Top 10 Worst Album Covers From Otherwise Killer Bands
One of the most compelling aspects of heavy metal is undoubtedly the imagery. It’s nearly impossible to think about the movement without having a mental picture of the artwork found within it. Whether it’s unmistakable mascots like Iron Maiden‘s Eddie or Motörhead‘s War-Pig or Cannibal Corpse‘s blood orgies disguised as album covers, metal and extreme visuals go together like stress and taxes.
Although we’ve been graced with tons of unquestionably classic images throughout the years, metal has also produced some utter garbage in the cover art department. Most of the time these crimes have been committed by lesser acts within the fringes, that doesn’t mean some of our heroes haven’t let us down. Noisecreep presents our list of 10 worst album covers from otherwise killer bands.
‘Metal Magic’ (1983)
We all can relate to being embarrassed by photos from our teen years. We have to keep that in mind when looking at the cover of Pantera’s debut album, ‘Metal Magic.’ At the time of the record’s release, the late great ‘Dimebag’ Darrell was only 17 years old. He was actually going under the name ‘Diamond’ Darrell back then, and the band was playing something closer to the Sunset Strip-approved hard rock of Van Halen than the thrashy groove metal of their later work. We just don’t understand how the cover art for ‘Metal Magic’ got approved by the guys in the band. There’s no way in hell that Phil Anselmo would have been cool with this if he were in the band yet. It looks like something Napoleon Dynamite would have drawn up in his movie. Is it a liger?
After unleashing fantastic covers for albums like ‘Blessed Are the Sick’ and ‘Altars of Madness,’ how could Morbid Angel do their fans, and themselves, like this? The front of ‘Domination’ looks like a rejected cover for an Insane Clown Posse mixtape. Even though they kept their iconic band logo plastered onto the left corner, the cover still doesn’t conjure up feelings of the kind of adrenalized death metal found inside it. The mucus-like color scheme and dated computer graphics do not help the cause either.
Words like ‘uninspired’ and ‘lifeless’ come to mind when looking at this Helloween album cover. Was the color flag image culled from rejected submissions for the 1992 Summer Olympics advertising campaign? Is this the same metal powerhouse responsible for the ‘Keeper of the Seven Keys’ saga? Then again, Helloween also gave the world ‘Pink Bubbles Go Ape’ just a couple of years prior to this wretch. The band luckily rebounded in the art, and for that matter, the music department, later on in their career.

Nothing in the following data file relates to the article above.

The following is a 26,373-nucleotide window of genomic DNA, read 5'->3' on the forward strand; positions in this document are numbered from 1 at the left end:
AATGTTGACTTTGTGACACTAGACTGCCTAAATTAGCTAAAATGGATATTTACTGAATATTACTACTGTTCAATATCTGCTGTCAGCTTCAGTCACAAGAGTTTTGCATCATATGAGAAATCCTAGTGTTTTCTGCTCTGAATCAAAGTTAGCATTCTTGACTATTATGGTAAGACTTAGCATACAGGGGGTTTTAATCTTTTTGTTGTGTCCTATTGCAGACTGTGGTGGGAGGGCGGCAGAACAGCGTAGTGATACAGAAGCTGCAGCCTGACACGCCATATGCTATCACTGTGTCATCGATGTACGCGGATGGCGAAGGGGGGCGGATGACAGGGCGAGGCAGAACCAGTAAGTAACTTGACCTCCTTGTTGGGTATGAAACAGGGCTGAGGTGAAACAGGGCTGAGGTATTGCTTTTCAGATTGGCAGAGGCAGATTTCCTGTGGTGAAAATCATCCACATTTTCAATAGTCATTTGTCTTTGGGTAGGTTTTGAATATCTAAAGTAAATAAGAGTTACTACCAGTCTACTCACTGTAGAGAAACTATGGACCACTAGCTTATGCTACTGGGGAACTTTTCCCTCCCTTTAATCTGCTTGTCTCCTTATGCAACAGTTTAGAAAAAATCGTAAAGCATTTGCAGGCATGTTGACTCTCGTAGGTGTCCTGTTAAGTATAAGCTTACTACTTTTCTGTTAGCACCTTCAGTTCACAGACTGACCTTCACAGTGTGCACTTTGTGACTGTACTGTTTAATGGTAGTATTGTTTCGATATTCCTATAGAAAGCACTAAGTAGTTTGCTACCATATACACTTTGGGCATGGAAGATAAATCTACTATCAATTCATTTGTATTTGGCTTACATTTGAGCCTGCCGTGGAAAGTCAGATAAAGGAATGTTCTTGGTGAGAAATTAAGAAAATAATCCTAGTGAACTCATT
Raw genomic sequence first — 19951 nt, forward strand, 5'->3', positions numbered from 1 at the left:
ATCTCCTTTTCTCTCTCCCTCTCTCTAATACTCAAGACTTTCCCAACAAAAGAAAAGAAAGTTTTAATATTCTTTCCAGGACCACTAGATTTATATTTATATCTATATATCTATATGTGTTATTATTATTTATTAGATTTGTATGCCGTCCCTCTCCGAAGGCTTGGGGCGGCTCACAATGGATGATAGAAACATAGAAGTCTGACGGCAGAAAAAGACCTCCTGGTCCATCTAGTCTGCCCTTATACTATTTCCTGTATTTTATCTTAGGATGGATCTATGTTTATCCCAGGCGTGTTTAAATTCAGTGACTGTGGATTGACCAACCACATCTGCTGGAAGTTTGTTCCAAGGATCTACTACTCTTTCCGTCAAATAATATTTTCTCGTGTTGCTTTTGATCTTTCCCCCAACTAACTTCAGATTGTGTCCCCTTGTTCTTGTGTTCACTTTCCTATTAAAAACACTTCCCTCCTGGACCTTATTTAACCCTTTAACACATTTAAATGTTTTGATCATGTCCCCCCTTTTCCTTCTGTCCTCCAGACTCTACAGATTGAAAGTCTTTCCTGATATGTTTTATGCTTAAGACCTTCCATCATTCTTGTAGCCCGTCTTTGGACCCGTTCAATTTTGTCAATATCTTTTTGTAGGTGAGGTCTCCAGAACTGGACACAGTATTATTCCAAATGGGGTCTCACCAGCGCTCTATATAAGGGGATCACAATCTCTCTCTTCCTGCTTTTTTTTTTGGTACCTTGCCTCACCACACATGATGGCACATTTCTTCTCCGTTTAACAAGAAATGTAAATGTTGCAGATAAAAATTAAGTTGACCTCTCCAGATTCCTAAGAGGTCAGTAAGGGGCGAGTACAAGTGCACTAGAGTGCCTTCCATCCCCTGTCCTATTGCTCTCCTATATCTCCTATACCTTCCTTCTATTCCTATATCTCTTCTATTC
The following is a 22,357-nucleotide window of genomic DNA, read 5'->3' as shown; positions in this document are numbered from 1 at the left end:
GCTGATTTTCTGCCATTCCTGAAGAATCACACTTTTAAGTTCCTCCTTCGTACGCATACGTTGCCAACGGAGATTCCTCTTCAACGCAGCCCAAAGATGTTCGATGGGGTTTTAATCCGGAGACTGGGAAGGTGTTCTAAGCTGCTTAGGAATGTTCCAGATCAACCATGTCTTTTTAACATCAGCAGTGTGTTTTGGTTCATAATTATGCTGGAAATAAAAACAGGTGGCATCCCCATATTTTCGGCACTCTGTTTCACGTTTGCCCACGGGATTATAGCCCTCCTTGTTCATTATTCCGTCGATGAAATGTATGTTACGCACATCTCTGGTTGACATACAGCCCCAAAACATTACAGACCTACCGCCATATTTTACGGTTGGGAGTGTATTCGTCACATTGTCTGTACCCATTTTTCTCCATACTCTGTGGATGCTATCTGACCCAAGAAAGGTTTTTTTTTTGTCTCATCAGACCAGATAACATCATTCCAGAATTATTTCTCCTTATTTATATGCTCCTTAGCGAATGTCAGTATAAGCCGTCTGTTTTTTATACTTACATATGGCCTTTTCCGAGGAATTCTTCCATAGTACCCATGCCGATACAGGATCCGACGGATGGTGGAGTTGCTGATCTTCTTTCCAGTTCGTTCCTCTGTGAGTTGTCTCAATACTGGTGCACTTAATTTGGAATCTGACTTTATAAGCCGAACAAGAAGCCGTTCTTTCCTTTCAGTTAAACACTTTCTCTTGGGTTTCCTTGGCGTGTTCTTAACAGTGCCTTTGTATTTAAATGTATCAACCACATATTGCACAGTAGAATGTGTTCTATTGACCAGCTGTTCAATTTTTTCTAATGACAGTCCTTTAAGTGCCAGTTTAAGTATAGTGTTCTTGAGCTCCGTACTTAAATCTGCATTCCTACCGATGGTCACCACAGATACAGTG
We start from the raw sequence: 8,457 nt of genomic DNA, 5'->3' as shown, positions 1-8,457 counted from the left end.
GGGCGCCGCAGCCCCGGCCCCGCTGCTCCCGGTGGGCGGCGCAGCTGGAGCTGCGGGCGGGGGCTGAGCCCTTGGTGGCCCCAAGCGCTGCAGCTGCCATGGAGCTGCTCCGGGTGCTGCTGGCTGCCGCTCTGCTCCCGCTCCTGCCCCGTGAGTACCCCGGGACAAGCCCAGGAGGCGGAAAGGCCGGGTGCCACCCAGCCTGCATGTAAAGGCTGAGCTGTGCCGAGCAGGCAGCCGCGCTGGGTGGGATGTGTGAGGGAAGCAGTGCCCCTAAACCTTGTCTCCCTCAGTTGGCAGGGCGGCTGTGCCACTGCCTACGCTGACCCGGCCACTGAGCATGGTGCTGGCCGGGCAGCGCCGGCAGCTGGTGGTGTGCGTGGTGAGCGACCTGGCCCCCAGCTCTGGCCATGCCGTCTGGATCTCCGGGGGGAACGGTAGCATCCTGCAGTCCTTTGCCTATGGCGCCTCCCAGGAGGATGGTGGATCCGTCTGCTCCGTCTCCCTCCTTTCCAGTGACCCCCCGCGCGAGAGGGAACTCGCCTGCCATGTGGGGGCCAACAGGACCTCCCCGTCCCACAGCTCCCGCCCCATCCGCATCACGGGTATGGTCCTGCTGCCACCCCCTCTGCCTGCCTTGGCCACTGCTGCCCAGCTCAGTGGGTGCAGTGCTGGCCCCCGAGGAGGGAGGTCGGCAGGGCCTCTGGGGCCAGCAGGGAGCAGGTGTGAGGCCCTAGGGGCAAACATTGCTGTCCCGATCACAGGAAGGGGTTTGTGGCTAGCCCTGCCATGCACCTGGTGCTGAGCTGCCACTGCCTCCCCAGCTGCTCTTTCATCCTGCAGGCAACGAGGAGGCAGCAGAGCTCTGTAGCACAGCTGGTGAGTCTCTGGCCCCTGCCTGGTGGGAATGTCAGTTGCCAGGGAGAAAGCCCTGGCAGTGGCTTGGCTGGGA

‘Shotgun Justice’ (1990)
This looks like a bad artist rendering of some obscure straight-to-VHS Mexican action film poster from 1981. Razor are one of the most underrated metal bands of the 1980s but this cover for ‘Shotgun Justice’ fails on so many levels. They would have better off just using a photo of Charles Bronson or some other action film icon to get their point across. OK, that might have been costly to clear. But surely there must have been other options. Couldn’t they have just had a contest where fans submitted artwork? That would have definitely produced better results than this.
This Swedish combo loves their metal the old-school, Accept and Metal Church kind of way and they do a tremendous job of infusing it into their songwriting. We’re just not sure what they were thinking when they greenlit the cover artwork for their self-titled 2000 album. Couldn’t they have found a better drawing of a wolf somewhere? Not even the most hardcore Wolf fan would wear a T-shirt emblazoned with this laughable image.
‘Dance of Death’ (2003)
This one is a hot mess! It’s so ghastly that artist David Patchett wanted his name off the final credits. Supposedly he had turned the cover image into the band as a prototype but Iron Maiden decided to run it as is. According to a Maiden fan site, there are several errors on the cover too. Why the legendary metal titans don’t work with their original artist Derek Riggs is a mystery but crap like ‘Dance of Death’ makes his absence all the more obvious.
‘Born Too Late’ (1987)
Although these Californians have gone on to influence countless bands since their start in 1979, the cover artwork for their ‘Born Too Late’ album is incredibly misleading. Forbearers of the stoner/sludge rock scene, St. Vitus have always looked like a gang of PCP-crazed bikers but the hot pink sleeve on this 1987 collection is more Enuff Z’nuff than it is Steppenwolf.
‘Terror Squad’ (1987)
This Danish speed metal outfit never cracked the States but it wasn’t for a lack of top-notch material. Albums such as ‘By Inheritance’ and ‘Terror Squad’ are worth seeking if you enjoy bands like Megadeth and Heathen. Unfortunately for everyone, the cover art for the latter album is a visual atrocity. Is that a cop holding a gigantic sewer rat? Wait, is that doctor really chasing the rat with a hypodermic needle? Did a little kid sketch this out with colored pencils? The biggest offence of this entire debacle is that another label reissued ‘Terror Squad’ in 2008 and didn’t change the artwork! Talk about a squandered opportunity.
In 1979 the art department at Capitol Records must have been out of their collective minds. The cover for Riot’s ‘Narita’ album is evidence of that. Yes Noisecreep nation that IS a sumo wrestler with the head of a seal. The N.Y.C. metal pioneers crafted some blistering records throughout their three-decade-long discography, but you would be hard pressed to find anyone on the planet that digs the cover for ‘Narita.’
‘Ultra Beatdown’ (2008)
The artwork for DragonForce’s ‘Ultra Beatdown’ looks like a mix of a bad video game from 1986 and the cover of an obscure hair metal EP. This album cover would lose in a fight against a Cattle Decapitation one. We don’t have anything more to say about pick.